• Learning Center

    In middle school, some students attend the Learning Center (LC) instead of a Study Hall, typically once a week. The LC functions as a guided study hall where students receive curricular support on assignments and are encouraged to work on aspects of learning that are more challenging for them. With the guidance of the learning specialists, study skills and effective strategies are embedded into the academic work, and students use this time to sharpen their understanding of personal strengths and areas for improvement. Every period in the Learning Center looks different: students might work one on one or in small groups with a learning specialist; they may work on the same assignment as their peers or focus on different school subjects. The role of the learning specialists is to gently and consistently support students’ curricular challenges. Through our work in the Learning Center, we aim for students to internalize the strategies that they are learning and practicing, and to apply them independently in their work both at home and at school. We believe that teaching children how to be students is just as important as what they are studying, and so we help to build these important lifelong student skills. Learning specialists regularly communicate with subject matter teachers, advisors and department heads to understand the curricular expectations and the students as they grow. This collaboration is key in supporting students and helping them to meet the curricular standards, enhance their confidence, and build their independence.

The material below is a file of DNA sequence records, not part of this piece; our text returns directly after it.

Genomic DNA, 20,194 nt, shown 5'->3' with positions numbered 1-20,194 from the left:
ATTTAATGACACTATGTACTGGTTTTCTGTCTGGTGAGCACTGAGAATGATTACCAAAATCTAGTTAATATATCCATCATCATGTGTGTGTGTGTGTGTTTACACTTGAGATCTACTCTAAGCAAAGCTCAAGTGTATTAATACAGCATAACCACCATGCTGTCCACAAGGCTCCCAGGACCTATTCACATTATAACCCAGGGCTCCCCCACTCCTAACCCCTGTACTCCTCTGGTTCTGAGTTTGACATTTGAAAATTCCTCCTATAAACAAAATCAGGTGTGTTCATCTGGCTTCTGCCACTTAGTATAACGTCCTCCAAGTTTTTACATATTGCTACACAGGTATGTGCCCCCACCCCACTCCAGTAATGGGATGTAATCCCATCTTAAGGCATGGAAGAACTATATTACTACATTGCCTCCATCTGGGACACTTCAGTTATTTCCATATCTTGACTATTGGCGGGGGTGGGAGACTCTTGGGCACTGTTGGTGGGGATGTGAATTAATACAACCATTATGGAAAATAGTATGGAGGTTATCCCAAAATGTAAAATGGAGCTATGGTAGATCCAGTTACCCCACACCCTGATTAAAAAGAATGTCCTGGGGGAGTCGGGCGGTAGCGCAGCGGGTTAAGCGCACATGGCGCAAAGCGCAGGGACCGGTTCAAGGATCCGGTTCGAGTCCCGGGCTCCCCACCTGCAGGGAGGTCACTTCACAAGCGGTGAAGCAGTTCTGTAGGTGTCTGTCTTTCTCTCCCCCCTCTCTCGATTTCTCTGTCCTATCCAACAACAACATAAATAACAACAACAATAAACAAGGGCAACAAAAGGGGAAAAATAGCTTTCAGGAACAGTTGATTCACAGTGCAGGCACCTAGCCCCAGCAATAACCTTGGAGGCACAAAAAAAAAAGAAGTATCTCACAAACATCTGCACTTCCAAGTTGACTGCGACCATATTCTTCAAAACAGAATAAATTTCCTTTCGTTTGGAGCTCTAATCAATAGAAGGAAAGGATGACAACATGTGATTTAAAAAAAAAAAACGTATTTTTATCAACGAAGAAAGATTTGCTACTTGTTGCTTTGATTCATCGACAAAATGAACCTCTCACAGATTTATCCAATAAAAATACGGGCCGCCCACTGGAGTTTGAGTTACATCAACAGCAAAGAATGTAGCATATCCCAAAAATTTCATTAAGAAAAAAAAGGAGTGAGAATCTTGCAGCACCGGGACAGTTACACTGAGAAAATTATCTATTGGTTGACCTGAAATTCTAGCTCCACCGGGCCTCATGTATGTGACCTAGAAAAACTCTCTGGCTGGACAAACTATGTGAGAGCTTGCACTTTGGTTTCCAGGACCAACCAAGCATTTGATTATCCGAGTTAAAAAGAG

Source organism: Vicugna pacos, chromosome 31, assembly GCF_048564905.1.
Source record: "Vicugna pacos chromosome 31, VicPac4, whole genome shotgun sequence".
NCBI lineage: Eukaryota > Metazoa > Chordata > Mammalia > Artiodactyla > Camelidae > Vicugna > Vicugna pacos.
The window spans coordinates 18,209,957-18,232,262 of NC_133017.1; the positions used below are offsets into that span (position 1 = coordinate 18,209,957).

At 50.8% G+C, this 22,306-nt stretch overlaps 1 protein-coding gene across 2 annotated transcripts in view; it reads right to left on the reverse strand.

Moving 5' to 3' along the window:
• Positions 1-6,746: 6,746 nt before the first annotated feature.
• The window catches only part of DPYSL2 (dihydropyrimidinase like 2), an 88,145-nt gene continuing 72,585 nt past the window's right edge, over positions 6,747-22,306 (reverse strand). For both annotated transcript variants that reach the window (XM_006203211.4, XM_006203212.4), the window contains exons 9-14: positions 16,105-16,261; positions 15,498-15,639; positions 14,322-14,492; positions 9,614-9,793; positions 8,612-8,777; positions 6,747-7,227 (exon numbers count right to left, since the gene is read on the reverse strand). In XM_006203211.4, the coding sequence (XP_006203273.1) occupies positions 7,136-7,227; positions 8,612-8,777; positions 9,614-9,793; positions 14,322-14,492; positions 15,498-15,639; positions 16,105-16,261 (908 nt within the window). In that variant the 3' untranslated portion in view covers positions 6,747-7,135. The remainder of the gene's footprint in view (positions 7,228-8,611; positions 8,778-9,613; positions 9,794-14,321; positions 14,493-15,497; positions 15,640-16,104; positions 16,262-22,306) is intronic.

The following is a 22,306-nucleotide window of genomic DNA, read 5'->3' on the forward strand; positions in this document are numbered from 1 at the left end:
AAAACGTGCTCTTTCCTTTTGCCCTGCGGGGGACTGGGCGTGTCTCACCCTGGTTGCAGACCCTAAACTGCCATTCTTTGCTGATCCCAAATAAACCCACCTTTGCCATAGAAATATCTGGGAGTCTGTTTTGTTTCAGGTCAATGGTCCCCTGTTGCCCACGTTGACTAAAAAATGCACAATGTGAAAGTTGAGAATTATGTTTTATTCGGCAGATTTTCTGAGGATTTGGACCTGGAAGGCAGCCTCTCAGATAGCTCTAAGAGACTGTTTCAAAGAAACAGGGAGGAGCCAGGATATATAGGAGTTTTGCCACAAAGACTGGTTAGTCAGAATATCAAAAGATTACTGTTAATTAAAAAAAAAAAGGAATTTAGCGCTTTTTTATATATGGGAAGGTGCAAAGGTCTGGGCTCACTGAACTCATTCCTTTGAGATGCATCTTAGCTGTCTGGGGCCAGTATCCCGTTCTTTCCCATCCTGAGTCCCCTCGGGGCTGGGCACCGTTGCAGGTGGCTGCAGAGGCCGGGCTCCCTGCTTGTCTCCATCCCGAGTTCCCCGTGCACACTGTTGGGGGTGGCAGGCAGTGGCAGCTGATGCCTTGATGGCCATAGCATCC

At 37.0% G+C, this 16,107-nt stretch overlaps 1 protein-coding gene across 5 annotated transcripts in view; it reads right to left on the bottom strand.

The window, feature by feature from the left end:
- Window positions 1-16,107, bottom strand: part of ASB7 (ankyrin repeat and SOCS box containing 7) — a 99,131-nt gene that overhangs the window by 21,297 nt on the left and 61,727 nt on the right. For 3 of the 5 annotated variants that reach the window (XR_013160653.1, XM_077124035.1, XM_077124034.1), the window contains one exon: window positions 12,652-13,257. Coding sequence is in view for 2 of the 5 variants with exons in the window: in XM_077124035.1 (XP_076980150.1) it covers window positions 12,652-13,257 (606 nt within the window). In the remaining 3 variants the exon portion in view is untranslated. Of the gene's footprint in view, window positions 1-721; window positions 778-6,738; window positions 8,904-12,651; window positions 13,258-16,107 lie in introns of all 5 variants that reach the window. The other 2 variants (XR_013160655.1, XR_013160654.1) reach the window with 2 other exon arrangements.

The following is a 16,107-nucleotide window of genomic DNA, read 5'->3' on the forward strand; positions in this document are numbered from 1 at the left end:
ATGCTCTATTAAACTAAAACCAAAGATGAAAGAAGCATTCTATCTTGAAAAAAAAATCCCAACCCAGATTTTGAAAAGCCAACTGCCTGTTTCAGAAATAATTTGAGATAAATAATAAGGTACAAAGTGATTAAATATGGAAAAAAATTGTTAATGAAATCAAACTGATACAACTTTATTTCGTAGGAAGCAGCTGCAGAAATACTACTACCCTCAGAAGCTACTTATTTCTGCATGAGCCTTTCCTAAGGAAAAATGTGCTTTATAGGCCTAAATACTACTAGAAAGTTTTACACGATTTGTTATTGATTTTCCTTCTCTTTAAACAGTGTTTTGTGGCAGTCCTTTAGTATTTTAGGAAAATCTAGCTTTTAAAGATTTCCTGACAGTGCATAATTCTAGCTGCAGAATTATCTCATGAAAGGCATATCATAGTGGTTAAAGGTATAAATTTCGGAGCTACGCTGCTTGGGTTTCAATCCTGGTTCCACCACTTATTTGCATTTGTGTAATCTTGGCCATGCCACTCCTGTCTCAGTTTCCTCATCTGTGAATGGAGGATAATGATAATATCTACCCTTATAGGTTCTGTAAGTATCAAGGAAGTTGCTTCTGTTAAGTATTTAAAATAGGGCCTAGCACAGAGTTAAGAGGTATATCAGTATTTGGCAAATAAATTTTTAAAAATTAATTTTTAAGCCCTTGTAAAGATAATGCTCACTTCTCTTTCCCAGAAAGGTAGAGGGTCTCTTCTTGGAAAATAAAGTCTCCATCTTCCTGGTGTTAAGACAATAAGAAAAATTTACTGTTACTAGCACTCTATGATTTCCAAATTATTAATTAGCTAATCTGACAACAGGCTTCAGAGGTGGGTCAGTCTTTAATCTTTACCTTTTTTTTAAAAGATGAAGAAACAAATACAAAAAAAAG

• Wellness

    The Rodeph Sholom Middle School Wellness program for 5th through 8th graders delivers accurate, age-appropriate information and emphasizes healthy relationship skills and development of self control. Using a social emotional learning approach, our curriculum incorporates many activities including role plays and discussions. We incorporate opportunities for students to learn and practice communication and relationship skills so that they can make responsible decisions and maintain healthy connections with others. Our goal is to give students accurate information, help them to develop healthy communication skills, and promote family communication.